Besides hanging pictures and clearing the last of their things out of the RV, Blondie and I took on another dispiriting chore that I think Mom and Dad just didn’t want to deal with; the last of the remains salvaged from the ashes; six or seven heavy boxes consigned to the shed, filthy with ash and grit from the fire, and disgusting from having been nested in by mice.
Neighbors, friends and family had gone over the site with hope and enthusiasm; some of the things— mostly china, metal and glass— were wrapped in newspaper. Plain white kitchen plates, fairly undamaged, a rectangular enamel casserole which used to be turquoise blue, now it was greenish, and the enamel bubbled and crazed… a set of eight fragile demitasse cups and saucers, the pastel colors of flowers and leaves mutated by fire, but otherwise whole and un-chipped… a little china bulldog chasing it’s tail, also un-chipped but slightly blackened with a deposit of soot and crud from the tarpaper. A silver cigarette case, and a pocket-watch, a little tin box full of cut and unset gem agates, another of coins… about half the pieces from the blue iris bowl, not enough to reconstruct….two handfuls of corroded silver-plate spoons, knives and forks, a kitchen-knife with the wooden handle all burned away. Two irregular conglomerations of smashed wedding china stuck together with melted glass… one of them with the remains of a serving fork imbedded in it. A couple of heavy cut-crystal decanter stoppers, slightly deformed. The antique teapot with the curious lid, an ornamental platter painted with birds on a cactus plant, and a green and blue ewer with a silver-plate lid, not much damaged, as Mom had put them in a bathtub full of water, not realizing that the roof tiles would smash down on top of it all— but at least all the pieces were in one place, and only a little of the soot and tar crud on them. Those three can be repaired, Pip and I will see to it. It was fascinating, in a faintly gruesome way, sorting out what things actually were, and wondering in some cases, how they had survived in a recognizable form.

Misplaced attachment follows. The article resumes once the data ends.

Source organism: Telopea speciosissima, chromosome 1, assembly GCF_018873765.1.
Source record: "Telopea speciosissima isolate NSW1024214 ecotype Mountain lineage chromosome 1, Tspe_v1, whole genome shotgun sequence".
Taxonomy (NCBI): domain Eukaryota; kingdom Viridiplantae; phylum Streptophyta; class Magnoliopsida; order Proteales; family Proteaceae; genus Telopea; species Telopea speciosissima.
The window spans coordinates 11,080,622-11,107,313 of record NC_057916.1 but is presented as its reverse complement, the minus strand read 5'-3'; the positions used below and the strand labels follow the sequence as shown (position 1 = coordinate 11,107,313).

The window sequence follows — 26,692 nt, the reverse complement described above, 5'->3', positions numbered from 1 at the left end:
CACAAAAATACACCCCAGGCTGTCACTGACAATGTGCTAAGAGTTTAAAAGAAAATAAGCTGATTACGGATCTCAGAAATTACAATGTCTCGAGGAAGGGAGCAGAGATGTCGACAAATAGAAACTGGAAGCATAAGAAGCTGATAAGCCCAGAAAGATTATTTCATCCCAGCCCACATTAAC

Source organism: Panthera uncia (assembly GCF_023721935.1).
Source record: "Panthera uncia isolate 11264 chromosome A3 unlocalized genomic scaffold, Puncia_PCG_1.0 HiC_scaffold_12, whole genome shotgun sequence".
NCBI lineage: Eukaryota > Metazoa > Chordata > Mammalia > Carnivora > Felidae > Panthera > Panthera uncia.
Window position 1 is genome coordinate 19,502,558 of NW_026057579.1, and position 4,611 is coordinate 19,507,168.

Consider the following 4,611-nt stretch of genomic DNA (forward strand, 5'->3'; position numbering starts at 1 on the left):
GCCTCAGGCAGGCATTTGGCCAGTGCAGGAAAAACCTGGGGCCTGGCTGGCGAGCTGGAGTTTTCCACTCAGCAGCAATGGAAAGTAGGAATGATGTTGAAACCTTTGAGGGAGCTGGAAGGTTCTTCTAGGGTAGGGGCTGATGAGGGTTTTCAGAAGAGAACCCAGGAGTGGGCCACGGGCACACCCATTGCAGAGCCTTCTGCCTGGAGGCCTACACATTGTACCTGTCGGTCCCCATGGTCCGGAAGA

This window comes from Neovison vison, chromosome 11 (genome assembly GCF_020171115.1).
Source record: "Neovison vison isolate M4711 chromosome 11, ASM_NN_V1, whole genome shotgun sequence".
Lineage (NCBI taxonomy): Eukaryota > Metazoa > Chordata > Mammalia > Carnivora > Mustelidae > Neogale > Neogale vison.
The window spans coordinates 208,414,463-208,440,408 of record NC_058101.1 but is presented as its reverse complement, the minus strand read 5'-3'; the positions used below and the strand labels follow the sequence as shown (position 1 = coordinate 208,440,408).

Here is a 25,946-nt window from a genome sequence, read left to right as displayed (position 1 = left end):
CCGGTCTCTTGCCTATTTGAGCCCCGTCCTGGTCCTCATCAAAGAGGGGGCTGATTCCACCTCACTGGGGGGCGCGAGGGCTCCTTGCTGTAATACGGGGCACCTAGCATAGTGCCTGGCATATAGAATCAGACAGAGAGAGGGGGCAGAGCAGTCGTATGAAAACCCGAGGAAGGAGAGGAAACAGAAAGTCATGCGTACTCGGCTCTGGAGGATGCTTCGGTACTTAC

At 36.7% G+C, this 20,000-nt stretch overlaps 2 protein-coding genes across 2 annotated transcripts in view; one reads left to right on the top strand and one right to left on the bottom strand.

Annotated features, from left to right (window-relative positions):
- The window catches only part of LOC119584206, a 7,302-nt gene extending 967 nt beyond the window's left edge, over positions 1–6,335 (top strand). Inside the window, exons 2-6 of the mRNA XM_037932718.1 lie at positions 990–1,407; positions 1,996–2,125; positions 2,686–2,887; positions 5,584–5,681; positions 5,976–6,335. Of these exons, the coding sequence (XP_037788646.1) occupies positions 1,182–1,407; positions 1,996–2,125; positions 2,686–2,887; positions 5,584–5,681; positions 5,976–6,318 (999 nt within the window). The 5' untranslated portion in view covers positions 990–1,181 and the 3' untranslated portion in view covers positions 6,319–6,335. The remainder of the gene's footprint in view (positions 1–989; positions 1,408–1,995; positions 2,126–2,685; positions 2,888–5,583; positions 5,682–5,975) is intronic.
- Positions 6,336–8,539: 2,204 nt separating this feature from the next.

But all the rest reminded me of nothing so much as the cases of relics dug up from Pompeii, all laid out carefully under glass, with little labels pinned to the fabric on which they lay: the fragile glass and the corroded spoons, fire-blasted pots, with blobs of melted sand stuck to them, the humble and prosaic, the occasional small luxury, all gritty with soot and a dusting of ashes, but more imperishable than memory.